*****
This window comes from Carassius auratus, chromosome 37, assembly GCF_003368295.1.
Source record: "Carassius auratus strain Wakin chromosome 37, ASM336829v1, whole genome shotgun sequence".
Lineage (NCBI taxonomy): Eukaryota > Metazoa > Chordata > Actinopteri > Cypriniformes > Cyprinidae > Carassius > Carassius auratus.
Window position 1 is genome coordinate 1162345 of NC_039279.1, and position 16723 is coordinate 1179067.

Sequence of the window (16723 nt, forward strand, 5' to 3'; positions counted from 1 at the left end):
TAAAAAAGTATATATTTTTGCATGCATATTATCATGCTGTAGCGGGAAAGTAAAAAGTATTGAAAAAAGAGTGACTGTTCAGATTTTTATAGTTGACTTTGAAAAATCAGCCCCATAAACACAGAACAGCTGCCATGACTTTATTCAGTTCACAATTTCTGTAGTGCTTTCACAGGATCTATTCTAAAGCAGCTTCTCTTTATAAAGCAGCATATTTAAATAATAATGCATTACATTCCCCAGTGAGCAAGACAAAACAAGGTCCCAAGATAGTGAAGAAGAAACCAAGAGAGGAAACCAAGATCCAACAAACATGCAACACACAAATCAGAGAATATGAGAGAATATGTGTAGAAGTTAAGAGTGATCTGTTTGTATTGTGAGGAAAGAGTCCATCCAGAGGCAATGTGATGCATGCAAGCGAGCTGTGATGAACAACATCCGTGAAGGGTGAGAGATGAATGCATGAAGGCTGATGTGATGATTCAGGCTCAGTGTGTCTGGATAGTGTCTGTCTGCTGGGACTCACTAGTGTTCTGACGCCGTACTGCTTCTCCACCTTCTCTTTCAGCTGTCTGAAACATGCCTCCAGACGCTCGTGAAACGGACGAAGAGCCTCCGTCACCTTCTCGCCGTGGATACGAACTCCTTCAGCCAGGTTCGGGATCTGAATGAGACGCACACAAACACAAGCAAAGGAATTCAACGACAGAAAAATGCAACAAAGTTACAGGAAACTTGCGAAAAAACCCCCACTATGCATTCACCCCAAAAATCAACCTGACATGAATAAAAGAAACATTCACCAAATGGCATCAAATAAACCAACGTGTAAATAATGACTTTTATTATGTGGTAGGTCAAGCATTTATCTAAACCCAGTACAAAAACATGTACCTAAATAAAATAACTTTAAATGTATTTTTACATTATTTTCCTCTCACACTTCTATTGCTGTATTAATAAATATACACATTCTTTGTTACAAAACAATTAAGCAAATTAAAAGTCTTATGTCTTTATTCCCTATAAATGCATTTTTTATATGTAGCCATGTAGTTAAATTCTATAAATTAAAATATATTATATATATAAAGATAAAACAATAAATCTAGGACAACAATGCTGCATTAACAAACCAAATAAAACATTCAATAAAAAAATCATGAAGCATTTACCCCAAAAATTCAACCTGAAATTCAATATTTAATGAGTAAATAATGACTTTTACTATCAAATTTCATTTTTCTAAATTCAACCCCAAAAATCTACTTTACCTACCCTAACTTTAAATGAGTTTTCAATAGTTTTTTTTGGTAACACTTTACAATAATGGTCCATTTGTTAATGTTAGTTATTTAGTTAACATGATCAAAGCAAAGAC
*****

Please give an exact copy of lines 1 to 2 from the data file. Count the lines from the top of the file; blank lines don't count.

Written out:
This window comes from Carassius auratus, chromosome 37, assembly GCF_003368295.1.
Source record: "Carassius auratus strain Wakin chromosome 37, ASM336829v1, whole genome shotgun sequence".